Not feeling confident enough? Good enough? Questioning your decisions as you go through the same loops of thought and emotion? Do you often feel like history is  repeating itself and find yourself doubting that things can be different? Maybe you believe that things would have been different if you had more support from the people around you? If the circumstances you live in had been different? I know how it feels.

Sometimes we walk through life like we are powerless. Or we get into a habit of needing someone to hold our hand before making those big decisions. It may be hard to believe, but being powerless is something we have learnt along the way.  We have learnt to wait for someone else’s approval. We have learnt to focus on failures, setbacks, obstacles. Maybe even to such an extent this is all we can focus on even before it actually happens!

How to see challenges as opportunities

The truth is, we cannot predict what the future has in store. However, we can learn to see challenges as opportunities to explore our own beliefs, and to redefine them, if necessary. So even if you think someone owes it to you, or that life has not been fair, it might be time to ask yourself why you feel like that in the first place. What part of you has given away the power?

The thing is, although we tend to define ourselves according to our current circumstances, it is useful to know that every change actually starts within. Understanding how our brain works is crucial here. Once we start to understand the reasons why we behave in a certain way and realise that we have the power to change this  it’s possible to switch the polarity around.

The keys to building and breaking habits

Our brain has two main priorities: safety and efficiency. As it is naturally wired to keep us away from anything that might threaten us. Iit steers us away from new experiences that require more conscious engagement.  Our brain also operates on the basis of pattern matching. So when we encounter a new situation our brain looks to identify patterns associated with what it already understands. The thing is, we spend most of our time responding to daily situations  on autopilot. The problem arises when certain patterns or beliefs we have grown up with prove to be unhelpful. So if we are not consciously paying attention to what is happening, then the habitual, primitive part of the brain automatically plays its existing, familiar programme.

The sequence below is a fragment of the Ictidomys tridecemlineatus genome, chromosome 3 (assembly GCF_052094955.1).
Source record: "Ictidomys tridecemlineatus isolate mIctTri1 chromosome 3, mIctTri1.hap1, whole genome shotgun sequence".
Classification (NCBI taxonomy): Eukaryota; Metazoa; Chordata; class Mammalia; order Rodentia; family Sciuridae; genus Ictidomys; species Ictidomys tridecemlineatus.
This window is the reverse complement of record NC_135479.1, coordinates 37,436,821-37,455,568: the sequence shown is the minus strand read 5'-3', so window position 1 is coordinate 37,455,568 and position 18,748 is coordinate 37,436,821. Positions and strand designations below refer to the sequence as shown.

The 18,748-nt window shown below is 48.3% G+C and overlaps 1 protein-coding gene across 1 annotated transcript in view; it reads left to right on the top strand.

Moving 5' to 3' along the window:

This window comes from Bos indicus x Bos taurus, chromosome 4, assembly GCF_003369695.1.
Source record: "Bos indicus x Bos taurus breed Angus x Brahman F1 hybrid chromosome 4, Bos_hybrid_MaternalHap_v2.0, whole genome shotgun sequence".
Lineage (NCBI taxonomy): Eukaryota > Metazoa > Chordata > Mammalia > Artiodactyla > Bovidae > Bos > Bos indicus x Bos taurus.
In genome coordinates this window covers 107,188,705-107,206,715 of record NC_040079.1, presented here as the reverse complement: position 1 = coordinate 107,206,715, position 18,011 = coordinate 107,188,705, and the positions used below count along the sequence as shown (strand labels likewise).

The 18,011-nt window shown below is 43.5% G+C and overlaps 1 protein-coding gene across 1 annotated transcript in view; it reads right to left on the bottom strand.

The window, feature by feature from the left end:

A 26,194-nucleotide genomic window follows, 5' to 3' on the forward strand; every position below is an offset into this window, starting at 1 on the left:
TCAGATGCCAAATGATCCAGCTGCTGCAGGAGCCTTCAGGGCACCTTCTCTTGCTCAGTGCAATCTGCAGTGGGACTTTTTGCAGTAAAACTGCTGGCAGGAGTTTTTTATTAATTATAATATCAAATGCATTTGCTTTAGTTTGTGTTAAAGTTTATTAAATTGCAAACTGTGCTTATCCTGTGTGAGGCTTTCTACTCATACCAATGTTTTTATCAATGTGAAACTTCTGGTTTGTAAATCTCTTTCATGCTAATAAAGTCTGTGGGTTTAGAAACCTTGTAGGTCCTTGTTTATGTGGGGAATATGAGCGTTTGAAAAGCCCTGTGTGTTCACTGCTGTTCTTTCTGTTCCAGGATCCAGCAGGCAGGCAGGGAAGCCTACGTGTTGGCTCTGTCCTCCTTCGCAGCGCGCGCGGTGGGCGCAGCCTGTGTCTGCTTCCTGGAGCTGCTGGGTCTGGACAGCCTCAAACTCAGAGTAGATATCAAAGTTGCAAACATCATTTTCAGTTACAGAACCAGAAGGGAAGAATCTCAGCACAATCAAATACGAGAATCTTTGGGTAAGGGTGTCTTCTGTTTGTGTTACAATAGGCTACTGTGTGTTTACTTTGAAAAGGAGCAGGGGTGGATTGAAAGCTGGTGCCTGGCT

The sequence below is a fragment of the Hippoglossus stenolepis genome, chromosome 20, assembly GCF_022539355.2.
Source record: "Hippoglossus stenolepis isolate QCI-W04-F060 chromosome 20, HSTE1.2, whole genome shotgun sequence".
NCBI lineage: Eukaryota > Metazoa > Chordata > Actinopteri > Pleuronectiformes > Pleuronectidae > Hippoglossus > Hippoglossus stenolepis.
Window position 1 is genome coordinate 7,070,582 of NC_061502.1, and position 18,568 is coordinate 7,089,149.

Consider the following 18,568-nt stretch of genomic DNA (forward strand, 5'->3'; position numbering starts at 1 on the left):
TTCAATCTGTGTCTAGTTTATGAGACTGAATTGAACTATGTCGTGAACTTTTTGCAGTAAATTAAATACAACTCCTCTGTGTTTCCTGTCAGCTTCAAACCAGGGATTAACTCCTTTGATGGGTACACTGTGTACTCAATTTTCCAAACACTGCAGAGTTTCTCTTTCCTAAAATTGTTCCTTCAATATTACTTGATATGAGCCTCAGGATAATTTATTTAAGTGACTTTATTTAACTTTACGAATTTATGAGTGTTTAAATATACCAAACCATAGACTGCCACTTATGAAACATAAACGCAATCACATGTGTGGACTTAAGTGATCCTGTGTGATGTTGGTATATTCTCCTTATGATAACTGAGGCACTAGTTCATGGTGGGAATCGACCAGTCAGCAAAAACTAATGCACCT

The brain’s need for efficiency  is evident when we operate instinctively. This is particularly the case when we encounter danger. In these situations, it happens automatically for the sake of self-preservation. We all have experienced reacting to something before we actually had time to think about it, like stepping on a break or catching an object before it hits the ground. The same thing happens when we respond angrily to someone over and over again or follow other negative patterns of behaviour, expecting the results to be different.

The science behind making a change

Logically, if we keep on doing the same thing then we feel the same way and we think the same way. Before we even realise it, these habits become so entrenched that our future starts paying for our past. Luckily, there are ways to override this.

Although it was thought that our subconscious mind controls everything, we now know that our conscious mind can also be in control. The best example to illustrate this are  yogis who, with their conscious intention, are able to control the working of the autonomous vegetative system, which means their breathing, temperature or heart pressure. Another example are sports psychologists known for encouraging athletes to rehearse their success in their mind as it activates the same neural pathways as the actual exercise.

Although the amount of tasks you can consciously be aware of at the same time is relatively low, the good news is that when we are aware – we can control our responses. This means you can change the way you’ve been thinking, feeling and behaving by focusing your attention on desired outcome. Despite being bombarded by a vast amount of information on a daily basis and sometimes maybe even feeling  overwhelmed, you can learn to train your brain to be as specific and as selective as possible. If you’d like to know more about how to do this in practice and how hypnotherapy can help in achieving your goals then please check out my blog “The five principles of subconscious learning.”

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Want to know more? Try this – It’s okay to be afraid